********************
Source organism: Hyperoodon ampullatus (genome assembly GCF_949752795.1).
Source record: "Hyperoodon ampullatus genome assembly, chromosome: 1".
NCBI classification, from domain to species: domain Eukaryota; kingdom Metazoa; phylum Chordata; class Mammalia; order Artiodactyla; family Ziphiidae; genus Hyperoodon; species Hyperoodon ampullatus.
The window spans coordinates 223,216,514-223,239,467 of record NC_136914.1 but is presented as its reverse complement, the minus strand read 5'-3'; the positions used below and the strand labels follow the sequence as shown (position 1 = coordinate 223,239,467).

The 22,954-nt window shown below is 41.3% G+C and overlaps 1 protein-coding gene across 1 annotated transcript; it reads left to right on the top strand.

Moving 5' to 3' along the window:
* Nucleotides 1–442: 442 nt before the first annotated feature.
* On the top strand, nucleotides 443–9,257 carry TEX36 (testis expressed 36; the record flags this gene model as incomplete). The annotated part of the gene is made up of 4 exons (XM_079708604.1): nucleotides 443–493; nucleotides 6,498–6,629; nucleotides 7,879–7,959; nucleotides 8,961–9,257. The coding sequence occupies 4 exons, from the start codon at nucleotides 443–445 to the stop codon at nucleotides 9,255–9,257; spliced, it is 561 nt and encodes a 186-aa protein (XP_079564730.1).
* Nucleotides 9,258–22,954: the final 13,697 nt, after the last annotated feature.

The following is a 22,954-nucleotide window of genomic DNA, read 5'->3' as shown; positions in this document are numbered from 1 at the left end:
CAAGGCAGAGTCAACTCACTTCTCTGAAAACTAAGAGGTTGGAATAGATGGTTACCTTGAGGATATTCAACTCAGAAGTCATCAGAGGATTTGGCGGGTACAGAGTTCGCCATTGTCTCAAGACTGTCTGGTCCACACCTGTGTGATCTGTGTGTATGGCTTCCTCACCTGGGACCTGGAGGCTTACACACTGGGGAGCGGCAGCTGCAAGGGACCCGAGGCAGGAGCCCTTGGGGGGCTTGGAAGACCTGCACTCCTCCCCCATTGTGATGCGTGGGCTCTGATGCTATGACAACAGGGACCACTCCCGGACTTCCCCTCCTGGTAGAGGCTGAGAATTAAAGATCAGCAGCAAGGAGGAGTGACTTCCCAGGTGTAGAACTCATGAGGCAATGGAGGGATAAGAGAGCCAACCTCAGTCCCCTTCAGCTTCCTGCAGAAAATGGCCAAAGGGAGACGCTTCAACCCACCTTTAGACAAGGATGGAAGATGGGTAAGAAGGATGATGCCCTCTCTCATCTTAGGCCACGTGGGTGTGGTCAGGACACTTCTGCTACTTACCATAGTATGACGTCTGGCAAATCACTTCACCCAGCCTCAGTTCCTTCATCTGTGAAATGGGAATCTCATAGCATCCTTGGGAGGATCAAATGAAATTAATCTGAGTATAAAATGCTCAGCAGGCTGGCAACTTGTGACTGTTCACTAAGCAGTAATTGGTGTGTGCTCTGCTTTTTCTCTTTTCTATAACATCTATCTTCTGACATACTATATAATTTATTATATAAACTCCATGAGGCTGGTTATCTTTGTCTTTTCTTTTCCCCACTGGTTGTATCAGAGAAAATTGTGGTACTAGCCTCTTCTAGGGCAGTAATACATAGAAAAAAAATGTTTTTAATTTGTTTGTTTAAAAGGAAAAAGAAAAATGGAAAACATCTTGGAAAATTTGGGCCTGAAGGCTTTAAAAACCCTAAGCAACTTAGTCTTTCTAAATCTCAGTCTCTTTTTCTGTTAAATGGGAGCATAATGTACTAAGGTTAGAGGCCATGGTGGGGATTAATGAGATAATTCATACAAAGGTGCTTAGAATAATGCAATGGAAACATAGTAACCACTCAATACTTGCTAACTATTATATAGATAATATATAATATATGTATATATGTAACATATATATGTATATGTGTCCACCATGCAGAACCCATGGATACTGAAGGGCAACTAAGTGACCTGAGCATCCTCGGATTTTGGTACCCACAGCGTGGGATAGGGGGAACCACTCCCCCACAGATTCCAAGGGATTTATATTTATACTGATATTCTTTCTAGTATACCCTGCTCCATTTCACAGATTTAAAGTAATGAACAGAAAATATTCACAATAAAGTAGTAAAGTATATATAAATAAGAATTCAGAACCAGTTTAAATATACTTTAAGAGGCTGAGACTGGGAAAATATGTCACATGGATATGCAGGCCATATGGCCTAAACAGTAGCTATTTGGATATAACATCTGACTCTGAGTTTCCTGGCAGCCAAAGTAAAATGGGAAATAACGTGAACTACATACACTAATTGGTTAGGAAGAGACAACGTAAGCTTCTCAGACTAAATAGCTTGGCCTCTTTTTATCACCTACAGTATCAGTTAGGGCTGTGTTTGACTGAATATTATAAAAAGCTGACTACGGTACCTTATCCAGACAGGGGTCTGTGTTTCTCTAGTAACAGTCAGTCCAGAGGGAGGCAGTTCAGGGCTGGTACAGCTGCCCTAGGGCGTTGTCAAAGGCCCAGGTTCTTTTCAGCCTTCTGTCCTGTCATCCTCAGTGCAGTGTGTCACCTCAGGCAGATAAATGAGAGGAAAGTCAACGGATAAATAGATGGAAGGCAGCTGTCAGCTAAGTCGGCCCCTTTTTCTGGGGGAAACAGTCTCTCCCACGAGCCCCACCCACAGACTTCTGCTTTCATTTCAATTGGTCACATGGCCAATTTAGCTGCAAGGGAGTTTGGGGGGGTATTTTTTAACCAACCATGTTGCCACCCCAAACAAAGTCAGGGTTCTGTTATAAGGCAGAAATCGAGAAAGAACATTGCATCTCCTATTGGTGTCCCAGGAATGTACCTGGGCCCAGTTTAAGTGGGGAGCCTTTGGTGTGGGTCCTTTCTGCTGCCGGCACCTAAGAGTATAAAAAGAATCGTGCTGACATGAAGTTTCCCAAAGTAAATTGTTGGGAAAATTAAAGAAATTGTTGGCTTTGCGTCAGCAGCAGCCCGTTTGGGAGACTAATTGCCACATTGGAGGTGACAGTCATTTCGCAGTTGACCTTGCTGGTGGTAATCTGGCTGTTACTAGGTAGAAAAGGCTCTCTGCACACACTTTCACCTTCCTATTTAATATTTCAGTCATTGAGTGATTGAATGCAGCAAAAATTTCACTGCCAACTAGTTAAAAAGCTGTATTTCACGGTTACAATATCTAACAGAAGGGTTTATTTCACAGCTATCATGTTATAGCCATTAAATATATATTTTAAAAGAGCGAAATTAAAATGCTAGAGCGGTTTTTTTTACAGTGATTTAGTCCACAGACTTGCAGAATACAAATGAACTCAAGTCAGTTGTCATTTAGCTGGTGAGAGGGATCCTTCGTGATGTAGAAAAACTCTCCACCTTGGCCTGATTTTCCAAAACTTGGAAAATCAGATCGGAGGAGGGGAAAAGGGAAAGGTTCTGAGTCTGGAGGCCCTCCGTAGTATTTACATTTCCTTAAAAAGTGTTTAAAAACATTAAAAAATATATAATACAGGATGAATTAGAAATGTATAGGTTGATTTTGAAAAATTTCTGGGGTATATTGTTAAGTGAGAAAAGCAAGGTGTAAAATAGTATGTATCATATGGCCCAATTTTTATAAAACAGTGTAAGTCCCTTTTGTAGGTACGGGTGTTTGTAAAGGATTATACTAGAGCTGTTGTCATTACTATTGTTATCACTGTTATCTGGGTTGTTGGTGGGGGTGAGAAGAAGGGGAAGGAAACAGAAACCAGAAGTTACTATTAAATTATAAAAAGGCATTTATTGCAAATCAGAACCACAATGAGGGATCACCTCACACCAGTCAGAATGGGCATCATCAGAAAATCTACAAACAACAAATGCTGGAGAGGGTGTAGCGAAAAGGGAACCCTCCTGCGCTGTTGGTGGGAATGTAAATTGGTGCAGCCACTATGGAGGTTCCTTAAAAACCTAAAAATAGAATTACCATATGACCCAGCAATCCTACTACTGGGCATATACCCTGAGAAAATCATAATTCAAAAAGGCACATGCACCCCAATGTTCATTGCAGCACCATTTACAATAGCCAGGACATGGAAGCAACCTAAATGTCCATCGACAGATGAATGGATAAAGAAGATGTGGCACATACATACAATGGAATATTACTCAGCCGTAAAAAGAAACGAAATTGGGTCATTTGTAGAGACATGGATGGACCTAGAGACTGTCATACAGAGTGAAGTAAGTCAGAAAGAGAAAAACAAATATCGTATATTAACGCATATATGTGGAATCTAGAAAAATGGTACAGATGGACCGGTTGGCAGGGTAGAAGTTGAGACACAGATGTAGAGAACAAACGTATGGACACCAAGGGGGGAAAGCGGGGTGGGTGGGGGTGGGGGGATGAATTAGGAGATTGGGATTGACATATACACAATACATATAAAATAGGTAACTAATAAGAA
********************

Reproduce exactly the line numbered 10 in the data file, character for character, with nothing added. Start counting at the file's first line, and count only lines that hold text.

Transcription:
The following is a 22,954-nucleotide window of genomic DNA, read 5'->3' as shown; positions in this document are numbered from 1 at the left end: